From 1954 Maserati offered the final edition of the A6G sports car. As with its predecessor, the sales designation 2000 GT was frequently used in brochures and advertisements. On the race tracks of the World Sports Car Championship, the corresponding offshoots were called A6GCS. By 1957, only 60 Maserati A6G/54 cars had been built, with the bodies being exclusively built by external coachbuilders such as Allemano, Zagato and Frua. Today the still existing cars achieve high prices at auctions.
History of the A6G/54
Let’s take a brief look at the history of this sports car. Actually, the Maserati brothers had to only produce racing cars when they set up their company. After Alfieri Maserati, the creative head of the brand, died in 1932 as a result of a racing accident, Maserati no longer achieved the same momentum as before. In order to finance new developments, the remaining Maserati brothers Bindo and Ettore for the first time also sold roadworthy offshoots of their racing cars. In 1937, however, the financial situation was worse than ever, so they finally sold the entire company to the steel industrialist Adolfo Orsi. Until 1947 there were only a few individual one-offs with road approval for very special customers. Then Maserati deliberately presented the 1500 GT, internally called ‘A6’, as a sports car for road and racing. 59 of this type were built in total. For 1950 the engine capacity was increased to two liters and the chassis was improved to the 2000 GT ‘A6G’. However, due to unsatisfactory road performance and various strikes, only 16 units were produced by the end of 1953.
So the A6G/54 presented at the Paris Motor Show in October 1954 had to meet high expectations. On the one hand, its driving performance was to clearly exceed that of its direct predecessor. On the other hand, Maserati naturally also wanted to increase its production figures again. And last but not least, there was direct competition with Ferrari, an up-and-coming company that had been enticing customers by building sports cars in the immediate vicinity since 1947. Accordingly, the engineers under Gioacchino Colombo began to thorougly rework the two-liter inline six-cylinder engine. Compared to the A6G, the ratio of bore to stroke was changed, turning a long stroke engine into a short stroke engine with two overhead camshafts. Compared to the A6GCS, Maserati used a chain instead of sprockets to drive the camshafts in the A6G/54 to improve reliability in everyday use. These measures increased the revs and thus the power output, which in this case was around 50 percent higher than that of the predecessor. Expressed in figures, 110 kW/150 hp was initially available, later even 118 kW/160 hp thanks to dual ignition.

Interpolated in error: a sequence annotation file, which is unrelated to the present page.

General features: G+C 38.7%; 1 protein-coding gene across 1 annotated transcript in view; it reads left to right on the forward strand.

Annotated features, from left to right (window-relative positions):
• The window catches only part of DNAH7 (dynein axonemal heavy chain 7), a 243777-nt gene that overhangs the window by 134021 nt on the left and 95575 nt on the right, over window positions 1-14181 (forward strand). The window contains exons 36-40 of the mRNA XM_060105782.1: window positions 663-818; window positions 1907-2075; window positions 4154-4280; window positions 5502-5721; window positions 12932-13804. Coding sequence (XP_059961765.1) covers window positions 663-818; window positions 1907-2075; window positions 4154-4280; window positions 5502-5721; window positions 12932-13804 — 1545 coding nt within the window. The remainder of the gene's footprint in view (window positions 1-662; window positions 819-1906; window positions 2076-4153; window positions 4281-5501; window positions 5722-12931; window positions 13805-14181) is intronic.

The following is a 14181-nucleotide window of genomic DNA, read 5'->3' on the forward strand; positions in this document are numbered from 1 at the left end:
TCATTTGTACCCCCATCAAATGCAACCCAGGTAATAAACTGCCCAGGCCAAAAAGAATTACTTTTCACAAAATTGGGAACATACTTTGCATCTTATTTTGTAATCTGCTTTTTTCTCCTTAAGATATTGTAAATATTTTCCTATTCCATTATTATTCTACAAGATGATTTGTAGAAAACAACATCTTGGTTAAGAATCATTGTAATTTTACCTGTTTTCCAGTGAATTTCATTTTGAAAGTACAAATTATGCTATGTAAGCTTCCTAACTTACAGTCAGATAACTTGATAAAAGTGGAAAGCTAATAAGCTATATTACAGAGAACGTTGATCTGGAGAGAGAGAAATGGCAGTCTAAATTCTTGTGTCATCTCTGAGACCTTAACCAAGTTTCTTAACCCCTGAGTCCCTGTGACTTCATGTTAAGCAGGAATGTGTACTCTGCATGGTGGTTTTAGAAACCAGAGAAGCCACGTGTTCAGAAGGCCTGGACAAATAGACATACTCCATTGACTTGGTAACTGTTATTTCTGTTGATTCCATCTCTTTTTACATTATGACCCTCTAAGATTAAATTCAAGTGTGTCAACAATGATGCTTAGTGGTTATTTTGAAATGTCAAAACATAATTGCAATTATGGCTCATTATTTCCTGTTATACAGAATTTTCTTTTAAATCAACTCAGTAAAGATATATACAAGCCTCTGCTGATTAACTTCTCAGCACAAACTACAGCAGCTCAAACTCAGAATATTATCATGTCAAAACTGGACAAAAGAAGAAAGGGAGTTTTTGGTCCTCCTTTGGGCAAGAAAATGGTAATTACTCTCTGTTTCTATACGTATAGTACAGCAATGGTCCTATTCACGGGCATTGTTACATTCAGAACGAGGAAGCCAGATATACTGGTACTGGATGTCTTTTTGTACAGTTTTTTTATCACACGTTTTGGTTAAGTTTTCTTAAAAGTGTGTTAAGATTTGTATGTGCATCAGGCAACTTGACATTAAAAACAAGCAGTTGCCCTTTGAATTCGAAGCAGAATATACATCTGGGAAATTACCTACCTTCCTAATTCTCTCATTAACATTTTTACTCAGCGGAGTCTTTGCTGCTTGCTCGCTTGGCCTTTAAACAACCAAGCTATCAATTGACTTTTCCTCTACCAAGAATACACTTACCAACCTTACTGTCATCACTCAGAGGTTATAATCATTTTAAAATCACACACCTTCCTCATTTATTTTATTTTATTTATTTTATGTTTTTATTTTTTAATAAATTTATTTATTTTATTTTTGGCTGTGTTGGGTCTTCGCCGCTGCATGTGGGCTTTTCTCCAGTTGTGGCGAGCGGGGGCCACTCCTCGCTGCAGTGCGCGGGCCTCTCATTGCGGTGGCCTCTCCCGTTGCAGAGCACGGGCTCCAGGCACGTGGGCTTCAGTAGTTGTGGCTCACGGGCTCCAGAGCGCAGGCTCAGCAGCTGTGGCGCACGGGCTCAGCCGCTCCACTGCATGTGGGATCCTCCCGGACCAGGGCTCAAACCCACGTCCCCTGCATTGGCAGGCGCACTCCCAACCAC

As already mentioned at the beginning, Maserati at that time only produced the engines, transmissions and the tubular frame made of steel tubes including suspensions for the A6G/54. Then they sent the components to the coachbuilder selected by the individual customer. The official brochures offered a choice of four bodies. Tipo A and Tipo B came from Frua, Tipo C from Allemano and Tipo D from Zagato. Pinin Farina had previously fitted various A6 and A6G chassis, but then fell out of favour with Maserati when they entered into close cooperation with Ferrari. Only for the A6GCS, a few bodies were still being built there at the request of Maserati dealer Mimmo Dei.